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Editorial: Guidance, oversight key as agencies seek new ways to save

Jul. 8, 2012 - 02:34PM   |  
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As traditional funding streams dry up, agencies increasingly are embracing unconventional methods to get the goods and services they need but don’t have funds for.

many are employing Energy Saving Performance Contracts to renovate their facilities with energy-efficient fixtures and systems, for example. In these deals, the contractors bear the upfront renovation costs and are paid back with energy cost savings those upgrades generate each year. Similarly, the Defense Department and a host of other agencies are conducting more reverse auctions — online offerings of contracts to the lowest bidder — to secure rock-bottom prices on everything from medical equipment to janitorial services.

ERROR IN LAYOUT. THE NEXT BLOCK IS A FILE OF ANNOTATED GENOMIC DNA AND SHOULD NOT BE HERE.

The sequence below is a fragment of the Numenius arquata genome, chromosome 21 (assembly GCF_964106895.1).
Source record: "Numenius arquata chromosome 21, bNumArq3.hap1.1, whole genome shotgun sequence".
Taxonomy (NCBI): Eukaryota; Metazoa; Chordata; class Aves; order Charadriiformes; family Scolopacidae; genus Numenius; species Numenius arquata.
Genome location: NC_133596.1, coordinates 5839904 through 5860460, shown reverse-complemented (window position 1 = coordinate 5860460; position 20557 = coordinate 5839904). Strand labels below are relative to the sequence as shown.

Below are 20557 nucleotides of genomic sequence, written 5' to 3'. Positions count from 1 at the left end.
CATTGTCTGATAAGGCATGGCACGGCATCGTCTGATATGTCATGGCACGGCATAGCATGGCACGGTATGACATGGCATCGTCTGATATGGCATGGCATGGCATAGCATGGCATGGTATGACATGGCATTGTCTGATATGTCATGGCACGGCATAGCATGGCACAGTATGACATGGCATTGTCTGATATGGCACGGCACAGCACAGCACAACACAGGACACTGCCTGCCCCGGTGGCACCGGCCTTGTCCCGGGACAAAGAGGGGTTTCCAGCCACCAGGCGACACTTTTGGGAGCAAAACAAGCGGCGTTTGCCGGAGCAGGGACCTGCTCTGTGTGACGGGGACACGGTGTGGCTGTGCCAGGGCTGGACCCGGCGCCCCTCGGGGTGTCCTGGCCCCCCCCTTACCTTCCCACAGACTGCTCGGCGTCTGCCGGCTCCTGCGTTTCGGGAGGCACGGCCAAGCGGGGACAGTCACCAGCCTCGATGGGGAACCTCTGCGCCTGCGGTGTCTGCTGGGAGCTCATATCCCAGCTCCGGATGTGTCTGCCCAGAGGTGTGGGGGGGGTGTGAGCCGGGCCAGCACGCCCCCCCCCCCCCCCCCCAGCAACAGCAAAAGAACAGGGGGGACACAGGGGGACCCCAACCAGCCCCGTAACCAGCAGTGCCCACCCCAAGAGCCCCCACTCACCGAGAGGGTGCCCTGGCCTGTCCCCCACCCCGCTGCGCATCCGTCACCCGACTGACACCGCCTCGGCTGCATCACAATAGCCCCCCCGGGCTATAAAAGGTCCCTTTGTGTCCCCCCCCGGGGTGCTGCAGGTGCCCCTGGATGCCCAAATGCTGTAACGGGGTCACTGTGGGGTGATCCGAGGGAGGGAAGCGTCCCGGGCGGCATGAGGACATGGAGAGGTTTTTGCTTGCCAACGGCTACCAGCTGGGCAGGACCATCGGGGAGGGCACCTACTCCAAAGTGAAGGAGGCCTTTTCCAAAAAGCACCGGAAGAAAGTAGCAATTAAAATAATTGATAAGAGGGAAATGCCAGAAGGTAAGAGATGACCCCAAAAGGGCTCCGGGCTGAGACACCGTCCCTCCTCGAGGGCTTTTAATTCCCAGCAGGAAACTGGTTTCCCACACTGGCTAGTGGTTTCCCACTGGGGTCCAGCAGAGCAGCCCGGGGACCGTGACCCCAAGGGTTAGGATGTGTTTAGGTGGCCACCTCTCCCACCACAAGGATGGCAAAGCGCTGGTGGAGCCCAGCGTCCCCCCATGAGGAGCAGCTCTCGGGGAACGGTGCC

There are other examples. Military services use so-called enhanced-use leases to trade the use of unused properties on military bases for cash, energy or renovations of dilapidated facilities.

And the General Services Administration is trying a new tactic: trading old federal buildings for new ones as a way to modernize the inventory. For the first time, GSA has notified industry that it is interested in trading an old courthouse in Los Angeles for a new office building. While it remains to be seen what kind of deal, if any, it can strike, GSA’s motivations are clear: The agency is poor in appropriations but rich in old, dilapidated properties.

Such bartering can be a smart way to do business, but there is plenty of opportunity in this brave new world for sweetheart deals, miscalculations and mistakes to cost taxpayers millions.

as managers begin exploring new, unconventional business tactics, it is vital that the Obama administration move quickly in issuing clear and comprehensive guidance. At the same time, auditors and inspectors general must be tasked to provide oversight and accounting for these deals to ensure sound legal and fiscal footing.

Managers should be encouraged to be innovative in business tactics that promise cost efficiencies in an era of tighter budgets, and Congress and the administration must support them with clear guidance and effective oversight.

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